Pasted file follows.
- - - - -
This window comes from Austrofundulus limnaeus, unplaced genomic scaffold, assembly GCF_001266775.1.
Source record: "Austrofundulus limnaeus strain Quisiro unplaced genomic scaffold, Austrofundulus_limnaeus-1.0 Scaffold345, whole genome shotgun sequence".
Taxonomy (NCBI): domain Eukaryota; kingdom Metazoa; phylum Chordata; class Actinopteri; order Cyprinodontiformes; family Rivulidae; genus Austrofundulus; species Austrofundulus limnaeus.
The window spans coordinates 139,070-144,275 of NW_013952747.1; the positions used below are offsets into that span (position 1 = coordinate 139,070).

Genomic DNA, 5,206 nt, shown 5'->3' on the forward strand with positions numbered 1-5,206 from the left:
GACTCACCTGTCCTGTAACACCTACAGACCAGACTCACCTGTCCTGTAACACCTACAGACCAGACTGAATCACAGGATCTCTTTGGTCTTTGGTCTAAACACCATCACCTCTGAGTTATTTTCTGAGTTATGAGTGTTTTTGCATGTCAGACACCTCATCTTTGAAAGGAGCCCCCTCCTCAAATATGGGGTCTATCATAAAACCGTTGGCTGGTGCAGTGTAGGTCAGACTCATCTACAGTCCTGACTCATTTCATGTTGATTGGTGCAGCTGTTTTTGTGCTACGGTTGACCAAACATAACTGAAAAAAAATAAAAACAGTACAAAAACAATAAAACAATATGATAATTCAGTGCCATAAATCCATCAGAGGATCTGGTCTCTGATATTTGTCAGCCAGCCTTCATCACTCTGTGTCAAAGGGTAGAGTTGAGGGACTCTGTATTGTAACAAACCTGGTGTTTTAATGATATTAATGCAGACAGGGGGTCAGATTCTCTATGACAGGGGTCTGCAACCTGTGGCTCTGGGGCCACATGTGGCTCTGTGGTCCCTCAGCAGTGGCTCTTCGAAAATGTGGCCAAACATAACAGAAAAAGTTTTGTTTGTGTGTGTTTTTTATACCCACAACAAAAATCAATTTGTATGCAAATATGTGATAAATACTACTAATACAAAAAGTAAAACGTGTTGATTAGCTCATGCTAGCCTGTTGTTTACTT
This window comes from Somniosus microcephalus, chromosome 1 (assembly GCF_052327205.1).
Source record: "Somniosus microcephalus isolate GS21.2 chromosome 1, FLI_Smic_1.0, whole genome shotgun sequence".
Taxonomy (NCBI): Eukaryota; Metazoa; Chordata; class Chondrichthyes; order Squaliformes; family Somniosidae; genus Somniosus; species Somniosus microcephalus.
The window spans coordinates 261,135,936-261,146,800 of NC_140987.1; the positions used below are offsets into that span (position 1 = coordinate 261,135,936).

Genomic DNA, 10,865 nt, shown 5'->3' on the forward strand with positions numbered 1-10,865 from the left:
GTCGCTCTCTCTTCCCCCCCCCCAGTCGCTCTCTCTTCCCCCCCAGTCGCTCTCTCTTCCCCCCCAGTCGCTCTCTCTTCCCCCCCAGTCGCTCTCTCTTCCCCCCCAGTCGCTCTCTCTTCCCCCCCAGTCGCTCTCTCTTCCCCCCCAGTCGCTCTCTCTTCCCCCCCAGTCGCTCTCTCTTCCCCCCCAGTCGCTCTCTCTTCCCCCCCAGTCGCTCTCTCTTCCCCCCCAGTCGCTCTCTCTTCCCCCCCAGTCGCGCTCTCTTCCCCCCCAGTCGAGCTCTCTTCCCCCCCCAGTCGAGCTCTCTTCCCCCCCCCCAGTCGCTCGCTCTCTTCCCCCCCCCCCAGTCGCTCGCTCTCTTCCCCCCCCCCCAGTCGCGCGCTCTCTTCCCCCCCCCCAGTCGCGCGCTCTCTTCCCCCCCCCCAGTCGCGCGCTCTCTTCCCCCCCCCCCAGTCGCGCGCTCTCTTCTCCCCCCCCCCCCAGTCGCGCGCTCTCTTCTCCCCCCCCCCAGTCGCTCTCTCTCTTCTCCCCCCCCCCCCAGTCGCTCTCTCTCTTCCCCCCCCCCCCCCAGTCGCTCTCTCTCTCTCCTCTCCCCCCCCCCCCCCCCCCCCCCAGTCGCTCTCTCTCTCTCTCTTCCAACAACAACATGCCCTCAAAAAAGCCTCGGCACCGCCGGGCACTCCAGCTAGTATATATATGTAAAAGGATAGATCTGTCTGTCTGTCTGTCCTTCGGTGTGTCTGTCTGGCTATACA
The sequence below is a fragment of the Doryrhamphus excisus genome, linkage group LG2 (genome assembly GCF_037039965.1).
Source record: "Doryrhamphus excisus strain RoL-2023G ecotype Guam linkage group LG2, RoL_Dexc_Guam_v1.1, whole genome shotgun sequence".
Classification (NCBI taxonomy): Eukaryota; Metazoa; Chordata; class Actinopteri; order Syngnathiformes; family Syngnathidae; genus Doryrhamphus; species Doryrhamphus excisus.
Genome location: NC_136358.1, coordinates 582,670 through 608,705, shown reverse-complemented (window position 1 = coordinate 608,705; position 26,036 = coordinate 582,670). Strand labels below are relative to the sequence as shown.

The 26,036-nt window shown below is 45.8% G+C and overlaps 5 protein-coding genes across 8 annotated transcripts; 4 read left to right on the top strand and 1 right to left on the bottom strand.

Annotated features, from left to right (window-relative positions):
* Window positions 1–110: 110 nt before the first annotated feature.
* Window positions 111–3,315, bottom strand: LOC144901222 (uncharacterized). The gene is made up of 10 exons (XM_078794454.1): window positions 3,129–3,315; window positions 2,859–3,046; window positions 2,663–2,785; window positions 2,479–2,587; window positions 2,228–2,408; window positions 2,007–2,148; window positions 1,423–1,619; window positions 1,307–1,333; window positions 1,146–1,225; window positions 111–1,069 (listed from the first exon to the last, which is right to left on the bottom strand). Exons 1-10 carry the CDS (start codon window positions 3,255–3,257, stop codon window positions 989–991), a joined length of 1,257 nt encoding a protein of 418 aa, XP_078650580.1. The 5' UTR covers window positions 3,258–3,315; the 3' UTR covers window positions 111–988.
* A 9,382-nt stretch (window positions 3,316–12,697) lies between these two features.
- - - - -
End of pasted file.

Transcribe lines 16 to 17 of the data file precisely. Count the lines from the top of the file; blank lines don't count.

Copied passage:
Genome location: NC_136358.1, coordinates 582,670 through 608,705, shown reverse-complemented (window position 1 = coordinate 608,705; position 26,036 = coordinate 582,670). Strand labels below are relative to the sequence as shown.

The 26,036-nt window shown below is 45.8% G+C and overlaps 5 protein-coding genes across 8 annotated transcripts; 4 read left to right on the top strand and 1 right to left on the bottom strand.